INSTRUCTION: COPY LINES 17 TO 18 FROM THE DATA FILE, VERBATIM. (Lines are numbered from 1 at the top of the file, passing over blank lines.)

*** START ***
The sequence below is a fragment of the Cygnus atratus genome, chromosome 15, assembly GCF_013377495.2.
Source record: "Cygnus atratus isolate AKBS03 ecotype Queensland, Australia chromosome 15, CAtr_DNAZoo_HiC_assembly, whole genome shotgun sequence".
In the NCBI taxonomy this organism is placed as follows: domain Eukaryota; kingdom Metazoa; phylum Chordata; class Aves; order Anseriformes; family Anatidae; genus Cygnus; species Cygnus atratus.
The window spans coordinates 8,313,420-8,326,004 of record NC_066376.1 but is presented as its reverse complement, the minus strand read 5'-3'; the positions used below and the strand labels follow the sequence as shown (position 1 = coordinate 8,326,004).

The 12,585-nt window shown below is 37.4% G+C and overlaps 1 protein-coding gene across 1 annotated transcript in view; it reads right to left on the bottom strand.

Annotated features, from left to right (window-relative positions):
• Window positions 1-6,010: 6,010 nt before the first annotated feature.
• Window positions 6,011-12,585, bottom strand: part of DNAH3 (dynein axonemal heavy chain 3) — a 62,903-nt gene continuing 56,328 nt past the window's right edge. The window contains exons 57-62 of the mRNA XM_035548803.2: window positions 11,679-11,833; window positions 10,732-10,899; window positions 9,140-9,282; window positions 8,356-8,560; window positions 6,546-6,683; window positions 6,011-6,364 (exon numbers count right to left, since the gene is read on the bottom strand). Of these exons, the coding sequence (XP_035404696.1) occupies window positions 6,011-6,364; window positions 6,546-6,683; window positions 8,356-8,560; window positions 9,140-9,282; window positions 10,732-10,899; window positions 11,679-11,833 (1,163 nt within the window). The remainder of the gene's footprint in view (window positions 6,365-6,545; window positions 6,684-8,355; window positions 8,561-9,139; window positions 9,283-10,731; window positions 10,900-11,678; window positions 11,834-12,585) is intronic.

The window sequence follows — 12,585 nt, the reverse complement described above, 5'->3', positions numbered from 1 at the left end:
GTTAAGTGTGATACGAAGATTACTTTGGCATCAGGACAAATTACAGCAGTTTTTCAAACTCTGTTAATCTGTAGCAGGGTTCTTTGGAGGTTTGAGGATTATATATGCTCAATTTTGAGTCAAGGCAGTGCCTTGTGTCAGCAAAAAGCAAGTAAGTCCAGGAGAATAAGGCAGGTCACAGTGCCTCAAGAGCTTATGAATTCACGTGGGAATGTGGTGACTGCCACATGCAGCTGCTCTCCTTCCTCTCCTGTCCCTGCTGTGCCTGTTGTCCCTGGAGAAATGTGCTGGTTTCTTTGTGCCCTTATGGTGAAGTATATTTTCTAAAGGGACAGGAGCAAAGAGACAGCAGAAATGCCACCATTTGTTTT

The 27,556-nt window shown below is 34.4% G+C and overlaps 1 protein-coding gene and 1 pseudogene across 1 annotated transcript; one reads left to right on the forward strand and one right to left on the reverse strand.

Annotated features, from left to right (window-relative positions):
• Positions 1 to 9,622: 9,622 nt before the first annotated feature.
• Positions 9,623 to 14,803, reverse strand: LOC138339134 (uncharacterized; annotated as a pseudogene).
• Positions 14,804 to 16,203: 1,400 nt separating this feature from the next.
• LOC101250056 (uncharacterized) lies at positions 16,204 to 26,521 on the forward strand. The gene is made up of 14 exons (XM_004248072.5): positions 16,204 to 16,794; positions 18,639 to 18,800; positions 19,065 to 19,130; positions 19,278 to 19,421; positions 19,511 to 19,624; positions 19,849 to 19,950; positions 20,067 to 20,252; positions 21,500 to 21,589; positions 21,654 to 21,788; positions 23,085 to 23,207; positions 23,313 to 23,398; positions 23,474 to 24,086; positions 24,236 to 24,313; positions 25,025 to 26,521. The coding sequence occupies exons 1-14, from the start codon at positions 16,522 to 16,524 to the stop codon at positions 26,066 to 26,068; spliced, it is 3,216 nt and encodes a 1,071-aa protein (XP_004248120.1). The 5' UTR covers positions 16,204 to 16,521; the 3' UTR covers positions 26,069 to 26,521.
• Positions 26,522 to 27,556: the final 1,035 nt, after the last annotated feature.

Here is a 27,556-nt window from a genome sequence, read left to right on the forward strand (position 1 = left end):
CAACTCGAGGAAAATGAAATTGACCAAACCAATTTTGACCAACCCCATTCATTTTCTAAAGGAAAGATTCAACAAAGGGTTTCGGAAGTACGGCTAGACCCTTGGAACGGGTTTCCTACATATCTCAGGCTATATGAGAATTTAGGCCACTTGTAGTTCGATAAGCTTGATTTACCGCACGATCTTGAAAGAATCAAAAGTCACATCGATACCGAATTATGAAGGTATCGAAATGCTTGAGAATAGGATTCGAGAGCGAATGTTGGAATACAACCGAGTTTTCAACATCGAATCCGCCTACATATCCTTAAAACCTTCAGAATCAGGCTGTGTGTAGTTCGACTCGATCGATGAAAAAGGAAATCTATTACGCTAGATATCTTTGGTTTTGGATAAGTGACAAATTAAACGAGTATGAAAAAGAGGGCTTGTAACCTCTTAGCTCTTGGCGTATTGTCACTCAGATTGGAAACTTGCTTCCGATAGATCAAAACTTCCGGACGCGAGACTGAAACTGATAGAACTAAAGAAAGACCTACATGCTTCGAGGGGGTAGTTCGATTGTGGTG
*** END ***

• Positions 26,522 to 27,556: the final 1,035 nt, after the last annotated feature.

Here is a 27,556-nt window from a genome sequence, read left to right on the forward strand (position 1 = left end):